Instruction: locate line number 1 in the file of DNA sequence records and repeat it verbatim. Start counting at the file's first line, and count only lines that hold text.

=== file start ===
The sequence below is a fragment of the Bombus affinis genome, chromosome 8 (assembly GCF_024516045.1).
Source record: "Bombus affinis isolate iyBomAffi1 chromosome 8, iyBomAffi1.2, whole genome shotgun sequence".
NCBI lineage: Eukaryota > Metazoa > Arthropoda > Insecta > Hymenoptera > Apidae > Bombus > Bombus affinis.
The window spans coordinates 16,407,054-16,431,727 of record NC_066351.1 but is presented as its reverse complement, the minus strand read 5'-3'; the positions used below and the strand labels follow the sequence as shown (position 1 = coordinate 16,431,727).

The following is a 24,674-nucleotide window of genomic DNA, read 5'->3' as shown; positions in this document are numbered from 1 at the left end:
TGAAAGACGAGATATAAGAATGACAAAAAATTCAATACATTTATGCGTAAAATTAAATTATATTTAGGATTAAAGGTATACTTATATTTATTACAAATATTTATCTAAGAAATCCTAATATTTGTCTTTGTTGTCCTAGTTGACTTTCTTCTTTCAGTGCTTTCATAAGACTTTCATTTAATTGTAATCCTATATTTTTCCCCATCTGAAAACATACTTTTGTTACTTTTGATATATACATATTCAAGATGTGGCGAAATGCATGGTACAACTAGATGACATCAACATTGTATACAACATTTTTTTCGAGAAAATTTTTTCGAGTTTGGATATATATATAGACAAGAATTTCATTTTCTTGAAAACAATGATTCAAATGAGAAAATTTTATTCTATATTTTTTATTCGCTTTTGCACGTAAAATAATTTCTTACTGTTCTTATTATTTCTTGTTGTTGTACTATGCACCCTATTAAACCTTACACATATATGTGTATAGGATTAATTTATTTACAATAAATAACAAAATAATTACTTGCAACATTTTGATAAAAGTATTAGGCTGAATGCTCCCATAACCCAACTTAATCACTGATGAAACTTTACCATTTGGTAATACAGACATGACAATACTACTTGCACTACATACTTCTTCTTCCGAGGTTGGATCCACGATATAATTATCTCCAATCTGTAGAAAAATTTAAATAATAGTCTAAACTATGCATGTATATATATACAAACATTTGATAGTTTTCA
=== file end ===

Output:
The sequence below is a fragment of the Bombus affinis genome, chromosome 8 (assembly GCF_024516045.1).